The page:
Fig. 4. Variations of HC and CO emissions for four fuels at different engine loads.

are found to be lower at medium and heavy loads. Compared to D100, D70G30, D70G15B15 and D70B30 produce average increases in HC of about 31.04%, 73.95% and 140.47%, respectively. It was reported that fuel with lower cetane number increased HC emissions [46,47]. Although the molecular oxygen inside D70B30 promote complete combustion, more fuel vapor is entrained into the crevice region for D70B30 due to the longer ignition delay compared to other fuels, which cause the HC emissions to be higher than D100, similar observation have also been reported in Ref. [48]. In addition, the higher HC emissions of D70G30, D70G15B15 and D70B30 can also be ascribed to the lower densities and viscosities of those fuels [47], the fuel with lower density and viscosity was reported to produce smaller size droplets in the process of spray and atomization. These smaller fuel droplets reach to the closer place of the cylinder walls results in quenching effect due to leaner fuel/air mixture and also lead to an increase in unburned fuel emission. The higher HC emissions for diesel/isobutanol blends compared to diesel/gasoline blend at any given engine load due to the lower octane and higher heat of evaporation of iso-butanol than gasoline. With the engine load increase, the shorter ignition difference between D100 and other blend fuels can ease this phenomenon. The change in CO emissions for D100, D70G30, D70G15B15 and D70B30 are shown in Fig. 4(b). It is interesting to notice that at light loads (0.13 and 0.38 MPa BMEP) the CO emissions for blend

Fig. 5. Particle size distributions for four fuels at the engine loads of (a) 0.38 MPa BMEP and (b) 0.88 MPa BMEP.

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D70G15B15 and D70B30 are lower than that of D100, it can also be observed that gasoline and iso-butanol addition make the peak of PSD move to smaller size particles: the number concentration of particles size larger than 13 nm decreased but smaller particles increased. The primary reasons for the reduction of larger particles (Dp > 13 nm) are listed below. The blend fuels with the addition of iso-butanol have a longer ignition delay time, resulting in a more thorough fuel/air mixture. Meanwhile iso-butanol addition can increase the amount of oxygen atoms during the combustion process, decrease local fuel-air equivalence ratios, leading to the oxidation of soot precursors (such as acetylene, propargyl and aromatic hydrocarbons) and soot particles and therefore results in a decrease of larger particles [50–52]. Meanwhile, the lower C/ O in oxygenated fuel can reduce the carbon concentration in the process of soot formation. D70G30 has longer ignition delay for improving the fuel/air mixture. In addition, the better volatility of gasoline can improve the atomization during D70G30 injection [53]. However, without oxygen content in gasoline and shorter ignition delay results in soot emissions from D70G30 being higher than those from D70B30. The lower number of larger particles emissions after gasoline and iso-butanol addition can also be attributed to the lower or absence of sulfur and aromatic content in the gasoline and iso-butanol [54]. The possible reasons for numerous particles that size smaller than 13 nm increased with the addition of gasoline and isobutanol are listed as follows: (1) Smaller size particles formation can be enhanced by the better fuel/air mixing and fuel atomization [55,56]. (2) Gasoline and iso-butanol could produce higher HC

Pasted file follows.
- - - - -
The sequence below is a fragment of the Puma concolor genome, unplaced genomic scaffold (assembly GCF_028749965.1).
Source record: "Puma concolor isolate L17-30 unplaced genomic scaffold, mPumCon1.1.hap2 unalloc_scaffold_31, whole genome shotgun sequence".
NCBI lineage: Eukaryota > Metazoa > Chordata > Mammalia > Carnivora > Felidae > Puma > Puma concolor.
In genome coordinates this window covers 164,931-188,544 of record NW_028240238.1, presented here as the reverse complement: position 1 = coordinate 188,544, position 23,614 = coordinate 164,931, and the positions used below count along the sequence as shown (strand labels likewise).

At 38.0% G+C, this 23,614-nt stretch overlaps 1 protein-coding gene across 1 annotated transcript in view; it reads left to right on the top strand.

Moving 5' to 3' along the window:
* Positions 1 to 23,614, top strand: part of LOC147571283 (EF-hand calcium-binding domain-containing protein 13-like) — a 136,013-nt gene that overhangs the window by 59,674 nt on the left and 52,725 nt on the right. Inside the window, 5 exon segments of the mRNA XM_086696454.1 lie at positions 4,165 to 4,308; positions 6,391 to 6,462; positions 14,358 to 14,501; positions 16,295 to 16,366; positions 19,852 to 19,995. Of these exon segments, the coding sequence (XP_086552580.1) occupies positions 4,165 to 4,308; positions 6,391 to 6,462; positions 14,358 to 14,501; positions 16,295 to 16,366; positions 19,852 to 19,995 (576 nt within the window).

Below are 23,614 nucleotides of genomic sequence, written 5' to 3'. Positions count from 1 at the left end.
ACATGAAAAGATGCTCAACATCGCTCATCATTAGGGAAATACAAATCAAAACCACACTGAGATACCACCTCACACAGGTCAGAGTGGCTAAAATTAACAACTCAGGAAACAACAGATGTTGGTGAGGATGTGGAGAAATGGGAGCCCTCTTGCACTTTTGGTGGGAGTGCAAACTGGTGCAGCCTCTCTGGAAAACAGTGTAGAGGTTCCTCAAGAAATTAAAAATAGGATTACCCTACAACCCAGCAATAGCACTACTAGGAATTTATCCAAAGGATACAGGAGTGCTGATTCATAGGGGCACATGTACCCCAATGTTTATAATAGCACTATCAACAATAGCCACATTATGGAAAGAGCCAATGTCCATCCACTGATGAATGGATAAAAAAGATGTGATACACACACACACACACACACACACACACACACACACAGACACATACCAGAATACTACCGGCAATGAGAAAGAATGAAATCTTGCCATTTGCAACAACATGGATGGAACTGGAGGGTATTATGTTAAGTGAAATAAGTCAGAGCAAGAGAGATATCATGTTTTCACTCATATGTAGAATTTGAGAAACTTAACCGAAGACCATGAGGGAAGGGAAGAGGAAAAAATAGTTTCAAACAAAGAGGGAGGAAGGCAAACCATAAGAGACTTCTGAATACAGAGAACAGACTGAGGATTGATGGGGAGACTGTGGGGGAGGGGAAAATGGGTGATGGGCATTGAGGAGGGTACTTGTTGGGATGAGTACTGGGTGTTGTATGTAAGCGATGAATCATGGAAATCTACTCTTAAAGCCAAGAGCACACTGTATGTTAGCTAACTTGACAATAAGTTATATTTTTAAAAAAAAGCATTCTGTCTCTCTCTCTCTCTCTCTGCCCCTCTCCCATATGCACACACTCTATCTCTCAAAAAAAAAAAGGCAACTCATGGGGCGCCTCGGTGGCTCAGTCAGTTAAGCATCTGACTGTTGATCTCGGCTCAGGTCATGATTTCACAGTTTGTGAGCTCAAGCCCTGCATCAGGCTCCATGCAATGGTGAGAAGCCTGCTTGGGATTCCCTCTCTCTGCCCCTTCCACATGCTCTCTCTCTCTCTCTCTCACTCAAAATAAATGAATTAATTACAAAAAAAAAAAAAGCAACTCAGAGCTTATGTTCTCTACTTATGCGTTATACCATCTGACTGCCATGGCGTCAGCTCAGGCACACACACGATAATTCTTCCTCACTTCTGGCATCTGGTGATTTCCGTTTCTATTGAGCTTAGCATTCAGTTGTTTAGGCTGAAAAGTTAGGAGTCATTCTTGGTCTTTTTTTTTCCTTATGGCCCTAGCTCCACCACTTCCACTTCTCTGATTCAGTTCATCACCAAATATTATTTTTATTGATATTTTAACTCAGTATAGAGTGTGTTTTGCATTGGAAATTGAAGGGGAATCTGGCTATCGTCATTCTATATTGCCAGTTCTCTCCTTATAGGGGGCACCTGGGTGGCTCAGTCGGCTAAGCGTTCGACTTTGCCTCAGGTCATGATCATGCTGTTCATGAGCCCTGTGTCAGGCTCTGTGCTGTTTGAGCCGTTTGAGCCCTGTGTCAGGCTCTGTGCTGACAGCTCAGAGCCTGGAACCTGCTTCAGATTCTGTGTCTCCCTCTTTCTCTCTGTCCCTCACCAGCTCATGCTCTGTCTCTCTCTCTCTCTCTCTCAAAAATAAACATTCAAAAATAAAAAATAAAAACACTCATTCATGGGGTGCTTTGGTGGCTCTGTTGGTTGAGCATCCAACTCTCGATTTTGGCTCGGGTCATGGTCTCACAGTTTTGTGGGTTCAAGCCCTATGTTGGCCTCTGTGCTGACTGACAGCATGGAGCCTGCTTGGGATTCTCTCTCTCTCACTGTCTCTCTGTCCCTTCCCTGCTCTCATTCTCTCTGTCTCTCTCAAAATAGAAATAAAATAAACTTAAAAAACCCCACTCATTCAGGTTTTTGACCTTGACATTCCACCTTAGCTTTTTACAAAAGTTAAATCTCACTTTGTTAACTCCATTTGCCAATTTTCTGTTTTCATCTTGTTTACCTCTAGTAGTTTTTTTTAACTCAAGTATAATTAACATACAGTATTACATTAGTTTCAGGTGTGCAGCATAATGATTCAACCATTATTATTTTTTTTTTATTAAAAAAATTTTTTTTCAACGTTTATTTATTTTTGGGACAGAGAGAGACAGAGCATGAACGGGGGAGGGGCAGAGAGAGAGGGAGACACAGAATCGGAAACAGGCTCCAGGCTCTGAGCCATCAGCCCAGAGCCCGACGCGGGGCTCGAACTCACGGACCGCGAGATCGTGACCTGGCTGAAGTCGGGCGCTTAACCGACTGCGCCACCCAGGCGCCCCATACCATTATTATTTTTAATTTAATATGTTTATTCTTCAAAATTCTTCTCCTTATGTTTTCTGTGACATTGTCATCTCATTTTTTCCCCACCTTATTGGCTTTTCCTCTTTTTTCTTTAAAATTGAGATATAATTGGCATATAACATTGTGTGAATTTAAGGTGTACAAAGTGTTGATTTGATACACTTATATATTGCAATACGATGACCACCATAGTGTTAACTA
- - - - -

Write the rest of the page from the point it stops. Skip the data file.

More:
emissions (see Fig. 4(a)) results in increase the number of soluble organic fraction (SOF) and smaller soot particles [57]. (3) Gasoline or iso-butanol addition can reduce the number of larger particles, as stated previously, so the surface area of solid soot particles is lessened, leading to weaken the ability of SOF condensation and adsorption on the particles, which can relieve the suppression and strengthen the homogeneous nucleation, thus promoting the formation of small particles [52,58]. (4) As previously mentioned that the BSFC increase with iso-butanol addition due to its lower heat value (see Fig. 3(f)), more blends fuel combustion may promote more soot particles nucleation and produce more small size particles. (5) With gasoline or iso-butanol added into diesel fuel lead to suppress the soot formation. However, the processes of coagulations and agglomerations of the small particles will be slowed down simultaneously, which can increase the number of small particles relatively [59]. Fig. 6 displays the number and mass concentrations (NC and MC) of NM and AM particles of the four fuels under different engine loads. As can be seen from Fig. 6, as the engine load increases, the NC and MC of NM and AM particles show the tendency of increase for four fuels. Fig. 7 shows the particle count mean diameters (CMDs) of NM and AM particles for the four fuels at all operating engine loads. As shown in Fig. 7, as the engine load